Q&A – Florida’s Voter Ballots, Governor DeSantis’s Role In Democrats Suing

Today’s entry - Federal judge Mark Walker is legislating from the bench. Why would the Dem's sue now? What happened in the elections since the late '60s? No problem with all of those in Florida. Could it be because Pres. TRUMP is in the WHITE HOUSE?

Bottom Line: The topic of Florida’s voter ballots continues to be a hot one based on questions and feedback I’ve been receiving. Florida’s Democrats sued to attempt to end Florida’s current candidate balloting order process. Candidates are ranked in order of the governor’s party in partisan races. Last Friday, federal judge Mark Walker ruled in favor of the Democrats striking down our law and leaving Florida in limbo as the state appeals the ruling. 

Given that Democrats passed Florida’s current ballot order into law and now have sued to end it, your question is on point. They certainly were for it while Democrats controlled the statehouse. It also didn’t prevent Republicans from winning Florida in Presidential elections during that time just as it didn’t prevent Democrats from winning our state during times when we’ve had Republican governors. That most recently includes President Obama winning Florida twice. It’s worth noting that Judge Mark Walker is an Obama appointee, siding with Democrats to strike down the law Democrats passed. Anyway, yes, there's no question that Democrats are now pursuing this for political reasons, however, no, I don’t believe this has anything to do with President Trump. I think it has everything to do with Governor DeSantis.

If Andrew Gillum were governor, of course, the Democrats wouldn't sue to end Florida’s law. Their candidates would be first! That Democrats brought this lawsuit now is based clearly on DeSantis being governor but also, in my educated opinion, his incredible early success and popularity in our state. This is an admission that they don’t anticipate taking back the governor’s mansion for the foreseeable future. That would account for the timing. While Florida has had Republican governors for twenty consecutive years, only Jeb Bush enjoyed such broad-based support. Based on Morning Consult data, Governor DeSantis currently enjoys a net positive approval rating of a remarkable +36%.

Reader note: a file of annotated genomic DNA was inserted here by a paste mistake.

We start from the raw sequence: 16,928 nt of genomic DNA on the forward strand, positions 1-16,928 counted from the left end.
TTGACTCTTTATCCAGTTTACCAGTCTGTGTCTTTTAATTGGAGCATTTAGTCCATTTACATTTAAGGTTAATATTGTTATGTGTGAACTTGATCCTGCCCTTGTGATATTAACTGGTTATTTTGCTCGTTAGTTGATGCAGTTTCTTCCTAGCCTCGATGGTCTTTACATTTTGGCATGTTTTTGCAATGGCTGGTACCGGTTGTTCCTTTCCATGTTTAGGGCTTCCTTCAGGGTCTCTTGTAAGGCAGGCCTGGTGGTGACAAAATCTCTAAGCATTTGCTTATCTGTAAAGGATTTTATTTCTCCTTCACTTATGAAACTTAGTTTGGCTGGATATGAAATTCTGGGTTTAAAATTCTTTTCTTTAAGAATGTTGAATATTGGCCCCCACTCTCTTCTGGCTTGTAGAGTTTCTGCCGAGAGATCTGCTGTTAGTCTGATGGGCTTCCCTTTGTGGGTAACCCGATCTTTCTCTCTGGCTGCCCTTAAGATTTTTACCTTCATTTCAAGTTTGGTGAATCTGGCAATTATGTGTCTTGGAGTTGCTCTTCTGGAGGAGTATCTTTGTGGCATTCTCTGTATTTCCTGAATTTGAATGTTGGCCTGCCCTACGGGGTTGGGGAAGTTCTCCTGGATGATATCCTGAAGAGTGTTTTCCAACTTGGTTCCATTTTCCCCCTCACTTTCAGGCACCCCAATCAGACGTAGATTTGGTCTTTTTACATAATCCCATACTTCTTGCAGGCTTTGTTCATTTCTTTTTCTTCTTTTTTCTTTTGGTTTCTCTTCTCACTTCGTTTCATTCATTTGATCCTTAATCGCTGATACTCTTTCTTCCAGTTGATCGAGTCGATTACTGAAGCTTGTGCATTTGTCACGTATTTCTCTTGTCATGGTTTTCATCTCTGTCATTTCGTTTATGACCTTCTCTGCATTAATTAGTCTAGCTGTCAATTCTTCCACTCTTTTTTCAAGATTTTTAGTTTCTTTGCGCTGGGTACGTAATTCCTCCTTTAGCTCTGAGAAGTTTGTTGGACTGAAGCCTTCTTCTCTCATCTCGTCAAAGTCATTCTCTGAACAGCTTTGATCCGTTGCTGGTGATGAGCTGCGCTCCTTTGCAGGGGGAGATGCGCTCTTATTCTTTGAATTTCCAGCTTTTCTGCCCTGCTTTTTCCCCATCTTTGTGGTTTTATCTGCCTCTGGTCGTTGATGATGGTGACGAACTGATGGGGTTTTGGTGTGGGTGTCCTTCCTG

To the extent there’s research on the impact of being first, it does appear there’s a benefit. The first study done on the topic was conducted in 1975 by the University of Texas at Arlington. The study found that candidates listed first were more likely to be voted for unless voters were highly familiar with the candidates. That makes sense. In reality, it speaks to more of an advantage in non-partisan races, which actually doesn’t apply to Florida’s law which impacts the listing of partisan races. Next up was a study by Yale and Boston College in 2004 which considered elections in New York in which candidates were listed differently based on precinct. In 71 of 79 precincts, or 90% of the time, candidates fared best when listed higher on ballots. Nine percent of the time the difference in margin was enough to potentially alter the outcome of the election. So, it seems like there’s something to it. 

The low end of that equation comes down to partisan races, the high end – up to 5% pertains to non-partisan races. Regardless, all related studies do suggest being first is an advantage. This takes us back to where we started. I understand the logic of saying there’s an advantage being listed first. My issue with the legal decision by Judge Mark Walker in striking down Florida’s law is the premise of his ruling. Someone will always be first, it’s unavoidable unless every race were a write-in only race. So, in essence, he provided a legal judgement that’s not possible to satisfy with any ballot construction. This is why I feel the DeSantis administration will win the appeal. 

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Photo by: Joe Raedle/Getty Images

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